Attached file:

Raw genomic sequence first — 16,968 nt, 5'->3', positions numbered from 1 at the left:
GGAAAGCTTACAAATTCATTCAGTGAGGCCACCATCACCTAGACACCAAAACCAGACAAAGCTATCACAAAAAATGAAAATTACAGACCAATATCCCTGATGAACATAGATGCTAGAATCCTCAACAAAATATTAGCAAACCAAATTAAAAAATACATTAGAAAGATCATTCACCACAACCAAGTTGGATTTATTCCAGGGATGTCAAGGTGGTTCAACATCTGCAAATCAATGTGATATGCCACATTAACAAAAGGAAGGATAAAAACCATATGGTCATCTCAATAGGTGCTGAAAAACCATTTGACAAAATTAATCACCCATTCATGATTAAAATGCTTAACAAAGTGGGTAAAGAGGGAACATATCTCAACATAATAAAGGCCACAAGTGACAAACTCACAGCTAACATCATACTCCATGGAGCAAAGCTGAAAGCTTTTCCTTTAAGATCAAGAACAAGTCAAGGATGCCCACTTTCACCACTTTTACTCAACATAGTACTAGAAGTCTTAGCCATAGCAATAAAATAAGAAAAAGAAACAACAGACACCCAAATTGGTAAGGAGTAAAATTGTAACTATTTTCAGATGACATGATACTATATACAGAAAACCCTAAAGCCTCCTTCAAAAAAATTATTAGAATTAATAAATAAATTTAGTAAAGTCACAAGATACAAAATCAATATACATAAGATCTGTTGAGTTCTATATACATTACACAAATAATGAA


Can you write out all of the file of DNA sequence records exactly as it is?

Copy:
Raw genomic sequence first — 16,968 nt, 5'->3', positions numbered from 1 at the left:
GGAAAGCTTACAAATTCATTCAGTGAGGCCACCATCACCTAGACACCAAAACCAGACAAAGCTATCACAAAAAATGAAAATTACAGACCAATATCCCTGATGAACATAGATGCTAGAATCCTCAACAAAATATTAGCAAACCAAATTAAAAAATACATTAGAAAGATCATTCACCACAACCAAGTTGGATTTATTCCAGGGATGTCAAGGTGGTTCAACATCTGCAAATCAATGTGATATGCCACATTAACAAAAGGAAGGATAAAAACCATATGGTCATCTCAATAGGTGCTGAAAAACCATTTGACAAAATTAATCACCCATTCATGATTAAAATGCTTAACAAAGTGGGTAAAGAGGGAACATATCTCAACATAATAAAGGCCACAAGTGACAAACTCACAGCTAACATCATACTCCATGGAGCAAAGCTGAAAGCTTTTCCTTTAAGATCAAGAACAAGTCAAGGATGCCCACTTTCACCACTTTTACTCAACATAGTACTAGAAGTCTTAGCCATAGCAATAAAATAAGAAAAAGAAACAACAGACACCCAAATTGGTAAGGAGTAAAATTGTAACTATTTTCAGATGACATGATACTATATACAGAAAACCCTAAAGCCTCCTTCAAAAAAATTATTAGAATTAATAAATAAATTTAGTAAAGTCACAAGATACAAAATCAATATACATAAGATCTGTTGAGTTCTATATACATTACACAAATAATGAA